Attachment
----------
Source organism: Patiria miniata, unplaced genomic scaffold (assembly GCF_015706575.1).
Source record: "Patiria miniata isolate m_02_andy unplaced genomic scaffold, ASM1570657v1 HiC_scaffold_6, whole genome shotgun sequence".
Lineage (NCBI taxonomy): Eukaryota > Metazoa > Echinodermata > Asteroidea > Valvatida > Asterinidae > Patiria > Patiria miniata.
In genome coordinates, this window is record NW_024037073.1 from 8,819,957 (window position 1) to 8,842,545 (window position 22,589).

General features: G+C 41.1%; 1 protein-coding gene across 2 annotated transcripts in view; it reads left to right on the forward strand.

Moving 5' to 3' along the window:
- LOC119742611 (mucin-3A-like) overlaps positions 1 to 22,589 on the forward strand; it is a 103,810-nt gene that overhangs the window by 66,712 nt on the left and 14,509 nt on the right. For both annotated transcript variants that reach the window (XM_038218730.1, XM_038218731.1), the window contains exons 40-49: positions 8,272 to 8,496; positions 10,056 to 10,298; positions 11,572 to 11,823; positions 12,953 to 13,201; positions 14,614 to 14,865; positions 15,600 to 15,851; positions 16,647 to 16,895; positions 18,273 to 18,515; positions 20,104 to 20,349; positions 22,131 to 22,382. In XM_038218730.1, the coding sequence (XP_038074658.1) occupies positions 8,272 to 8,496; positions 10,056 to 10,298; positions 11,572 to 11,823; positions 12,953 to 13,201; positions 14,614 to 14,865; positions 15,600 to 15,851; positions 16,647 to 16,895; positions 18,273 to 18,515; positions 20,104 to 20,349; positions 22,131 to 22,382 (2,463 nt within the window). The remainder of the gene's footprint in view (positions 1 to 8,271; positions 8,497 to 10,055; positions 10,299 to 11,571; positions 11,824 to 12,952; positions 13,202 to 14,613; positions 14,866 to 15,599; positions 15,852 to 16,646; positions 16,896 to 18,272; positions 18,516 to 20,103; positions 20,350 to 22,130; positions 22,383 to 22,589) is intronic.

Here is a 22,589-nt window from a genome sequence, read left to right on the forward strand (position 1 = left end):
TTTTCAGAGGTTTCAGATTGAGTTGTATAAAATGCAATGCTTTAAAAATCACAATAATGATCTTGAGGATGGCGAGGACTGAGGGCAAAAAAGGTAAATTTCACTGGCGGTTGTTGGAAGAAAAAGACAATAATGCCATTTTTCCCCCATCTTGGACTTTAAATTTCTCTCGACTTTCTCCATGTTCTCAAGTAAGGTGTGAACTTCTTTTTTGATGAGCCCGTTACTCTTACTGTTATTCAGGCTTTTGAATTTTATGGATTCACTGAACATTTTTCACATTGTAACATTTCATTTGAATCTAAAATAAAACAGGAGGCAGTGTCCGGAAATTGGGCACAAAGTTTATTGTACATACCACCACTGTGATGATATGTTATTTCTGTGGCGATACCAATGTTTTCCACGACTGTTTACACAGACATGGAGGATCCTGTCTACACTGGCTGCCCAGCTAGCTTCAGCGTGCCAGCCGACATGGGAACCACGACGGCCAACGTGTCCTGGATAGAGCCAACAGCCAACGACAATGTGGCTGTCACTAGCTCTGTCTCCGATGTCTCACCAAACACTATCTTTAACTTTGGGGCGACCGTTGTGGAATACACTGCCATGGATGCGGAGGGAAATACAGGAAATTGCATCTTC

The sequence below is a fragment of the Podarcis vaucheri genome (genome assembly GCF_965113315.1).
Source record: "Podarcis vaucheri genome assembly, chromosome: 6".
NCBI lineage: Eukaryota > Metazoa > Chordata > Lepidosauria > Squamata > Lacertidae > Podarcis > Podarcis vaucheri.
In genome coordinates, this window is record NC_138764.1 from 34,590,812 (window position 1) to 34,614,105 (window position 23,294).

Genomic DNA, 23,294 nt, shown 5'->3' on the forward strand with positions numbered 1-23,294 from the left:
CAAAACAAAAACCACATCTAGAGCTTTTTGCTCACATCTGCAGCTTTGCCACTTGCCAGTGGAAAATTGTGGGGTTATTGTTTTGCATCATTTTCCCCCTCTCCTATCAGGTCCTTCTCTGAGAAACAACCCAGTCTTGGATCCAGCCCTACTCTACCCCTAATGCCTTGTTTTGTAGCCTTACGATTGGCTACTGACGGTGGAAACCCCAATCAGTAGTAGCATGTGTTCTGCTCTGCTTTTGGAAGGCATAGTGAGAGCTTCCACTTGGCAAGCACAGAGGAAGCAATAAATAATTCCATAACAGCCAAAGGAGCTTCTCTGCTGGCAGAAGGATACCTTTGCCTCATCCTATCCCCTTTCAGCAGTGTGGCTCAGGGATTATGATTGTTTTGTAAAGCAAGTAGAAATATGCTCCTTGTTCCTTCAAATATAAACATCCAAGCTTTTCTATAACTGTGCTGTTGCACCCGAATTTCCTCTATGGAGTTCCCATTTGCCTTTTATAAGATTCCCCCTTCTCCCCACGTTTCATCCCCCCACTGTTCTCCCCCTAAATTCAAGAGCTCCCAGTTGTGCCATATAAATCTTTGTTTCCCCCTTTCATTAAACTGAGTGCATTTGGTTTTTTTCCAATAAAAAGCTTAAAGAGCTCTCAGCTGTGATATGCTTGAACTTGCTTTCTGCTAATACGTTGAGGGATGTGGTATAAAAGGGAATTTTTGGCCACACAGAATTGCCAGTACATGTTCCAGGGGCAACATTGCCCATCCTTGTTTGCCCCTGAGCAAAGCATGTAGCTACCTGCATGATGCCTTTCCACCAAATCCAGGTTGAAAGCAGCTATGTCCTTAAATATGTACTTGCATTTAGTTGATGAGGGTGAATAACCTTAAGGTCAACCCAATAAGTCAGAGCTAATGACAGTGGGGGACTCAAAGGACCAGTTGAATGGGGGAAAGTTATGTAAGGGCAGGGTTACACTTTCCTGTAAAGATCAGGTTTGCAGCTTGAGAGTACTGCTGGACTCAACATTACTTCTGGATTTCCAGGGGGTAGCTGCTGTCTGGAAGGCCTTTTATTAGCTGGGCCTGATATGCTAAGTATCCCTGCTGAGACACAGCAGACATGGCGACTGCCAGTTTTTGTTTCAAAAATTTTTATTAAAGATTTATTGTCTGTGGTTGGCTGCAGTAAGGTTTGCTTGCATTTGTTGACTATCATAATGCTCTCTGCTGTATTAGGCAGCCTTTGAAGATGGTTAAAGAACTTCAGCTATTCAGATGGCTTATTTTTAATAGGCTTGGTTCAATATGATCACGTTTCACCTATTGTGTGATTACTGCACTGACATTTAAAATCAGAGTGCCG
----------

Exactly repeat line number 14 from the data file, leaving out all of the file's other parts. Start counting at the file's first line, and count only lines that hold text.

Genomic DNA, 23,294 nt, shown 5'->3' on the forward strand with positions numbered 1-23,294 from the left: